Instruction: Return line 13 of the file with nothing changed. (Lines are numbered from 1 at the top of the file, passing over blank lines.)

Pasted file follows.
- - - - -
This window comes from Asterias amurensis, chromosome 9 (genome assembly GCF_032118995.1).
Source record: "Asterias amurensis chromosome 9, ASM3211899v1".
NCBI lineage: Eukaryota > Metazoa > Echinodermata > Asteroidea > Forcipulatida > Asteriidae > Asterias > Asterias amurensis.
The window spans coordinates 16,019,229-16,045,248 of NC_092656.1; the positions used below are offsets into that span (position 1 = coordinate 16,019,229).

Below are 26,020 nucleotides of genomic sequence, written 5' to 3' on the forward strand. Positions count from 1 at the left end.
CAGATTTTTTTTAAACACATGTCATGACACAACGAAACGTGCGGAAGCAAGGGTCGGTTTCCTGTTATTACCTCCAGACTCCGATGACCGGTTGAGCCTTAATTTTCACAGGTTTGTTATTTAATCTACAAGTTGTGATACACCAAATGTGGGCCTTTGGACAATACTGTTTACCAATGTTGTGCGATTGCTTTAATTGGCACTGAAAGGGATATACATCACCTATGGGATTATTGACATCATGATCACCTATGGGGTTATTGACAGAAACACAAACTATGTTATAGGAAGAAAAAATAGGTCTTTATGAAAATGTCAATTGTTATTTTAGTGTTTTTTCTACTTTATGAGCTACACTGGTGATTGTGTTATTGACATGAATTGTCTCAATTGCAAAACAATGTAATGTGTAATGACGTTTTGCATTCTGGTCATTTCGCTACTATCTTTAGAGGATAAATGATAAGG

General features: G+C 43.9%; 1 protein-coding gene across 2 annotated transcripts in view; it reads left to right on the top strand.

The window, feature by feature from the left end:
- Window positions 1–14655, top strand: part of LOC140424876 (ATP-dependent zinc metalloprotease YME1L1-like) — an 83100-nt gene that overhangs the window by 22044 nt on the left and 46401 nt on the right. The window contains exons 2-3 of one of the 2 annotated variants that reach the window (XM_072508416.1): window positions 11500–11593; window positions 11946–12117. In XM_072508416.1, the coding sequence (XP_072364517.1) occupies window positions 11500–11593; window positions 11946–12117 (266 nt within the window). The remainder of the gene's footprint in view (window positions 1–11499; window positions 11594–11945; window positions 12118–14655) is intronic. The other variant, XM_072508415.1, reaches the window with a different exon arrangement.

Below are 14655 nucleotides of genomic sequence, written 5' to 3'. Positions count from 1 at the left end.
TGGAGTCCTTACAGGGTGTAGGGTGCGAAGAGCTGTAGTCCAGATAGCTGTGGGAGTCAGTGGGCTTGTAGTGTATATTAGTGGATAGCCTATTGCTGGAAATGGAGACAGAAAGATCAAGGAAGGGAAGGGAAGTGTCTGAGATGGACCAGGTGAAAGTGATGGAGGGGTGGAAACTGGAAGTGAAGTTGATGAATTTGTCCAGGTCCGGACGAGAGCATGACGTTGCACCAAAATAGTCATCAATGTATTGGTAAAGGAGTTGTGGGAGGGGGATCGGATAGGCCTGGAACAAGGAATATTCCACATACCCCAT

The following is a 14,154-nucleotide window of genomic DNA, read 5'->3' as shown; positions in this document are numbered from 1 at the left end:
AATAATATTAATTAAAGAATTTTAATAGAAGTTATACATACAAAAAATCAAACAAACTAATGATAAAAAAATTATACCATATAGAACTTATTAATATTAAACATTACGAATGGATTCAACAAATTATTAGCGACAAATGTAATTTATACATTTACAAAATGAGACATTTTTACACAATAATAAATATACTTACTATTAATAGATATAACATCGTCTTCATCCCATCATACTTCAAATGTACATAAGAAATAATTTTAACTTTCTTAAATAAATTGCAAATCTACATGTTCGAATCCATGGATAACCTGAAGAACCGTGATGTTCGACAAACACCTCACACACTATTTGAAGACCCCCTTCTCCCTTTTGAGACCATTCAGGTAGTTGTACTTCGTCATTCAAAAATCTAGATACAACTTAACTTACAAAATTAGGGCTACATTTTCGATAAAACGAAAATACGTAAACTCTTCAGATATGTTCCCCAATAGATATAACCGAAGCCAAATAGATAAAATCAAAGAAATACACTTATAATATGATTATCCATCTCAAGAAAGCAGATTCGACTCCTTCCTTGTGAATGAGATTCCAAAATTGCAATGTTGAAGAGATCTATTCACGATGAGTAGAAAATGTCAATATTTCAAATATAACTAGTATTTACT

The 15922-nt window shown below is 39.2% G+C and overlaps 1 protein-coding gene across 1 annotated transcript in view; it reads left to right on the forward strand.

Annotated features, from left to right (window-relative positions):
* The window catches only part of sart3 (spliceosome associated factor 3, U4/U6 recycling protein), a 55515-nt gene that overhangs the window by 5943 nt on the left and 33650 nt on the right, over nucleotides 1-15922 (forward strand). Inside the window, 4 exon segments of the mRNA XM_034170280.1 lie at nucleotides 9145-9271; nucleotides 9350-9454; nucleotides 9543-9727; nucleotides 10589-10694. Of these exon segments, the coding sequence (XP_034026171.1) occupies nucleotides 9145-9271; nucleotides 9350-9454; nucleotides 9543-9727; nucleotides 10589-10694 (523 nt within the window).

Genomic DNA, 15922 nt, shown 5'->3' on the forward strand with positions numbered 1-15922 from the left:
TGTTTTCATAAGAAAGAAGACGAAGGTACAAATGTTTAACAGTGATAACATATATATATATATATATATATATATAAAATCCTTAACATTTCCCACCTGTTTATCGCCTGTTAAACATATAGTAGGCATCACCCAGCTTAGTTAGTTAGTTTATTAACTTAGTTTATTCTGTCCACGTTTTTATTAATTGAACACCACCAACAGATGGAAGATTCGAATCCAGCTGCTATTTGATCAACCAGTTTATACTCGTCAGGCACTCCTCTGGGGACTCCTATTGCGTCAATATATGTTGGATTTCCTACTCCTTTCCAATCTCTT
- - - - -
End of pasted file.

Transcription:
AATAATATTAATTAAAGAATTTTAATAGAAGTTATACATACAAAAAATCAAACAAACTAATGATAAAAAAATTATACCATATAGAACTTATTAATATTAAACATTACGAATGGATTCAACAAATTATTAGCGACAAATGTAATTTATACATTTACAAAATGAGACATTTTTACACAATAATAAATATACTTACTATTAATAGATATAACATCGTCTTCATCCCATCATACTTCAAATGTACATAAGAAATAATTTTAACTTTCTTAAATAAATTGCAAATCTACATGTTCGAATCCATGGATAACCTGAAGAACCGTGATGTTCGACAAACACCTCACACACTATTTGAAGACCCCCTTCTCCCTTTTGAGACCATTCAGGTAGTTGTACTTCGTCATTCAAAAATCTAGATACAACTTAACTTACAAAATTAGGGCTACATTTTCGATAAAACGAAAATACGTAAACTCTTCAGATATGTTCCCCAATAGATATAACCGAAGCCAAATAGATAAAATCAAAGAAATACACTTATAATATGATTATCCATCTCAAGAAAGCAGATTCGACTCCTTCCTTGTGAATGAGATTCCAAAATTGCAATGTTGAAGAGATCTATTCACGATGAGTAGAAAATGTCAATATTTCAAATATAACTAGTATTTACT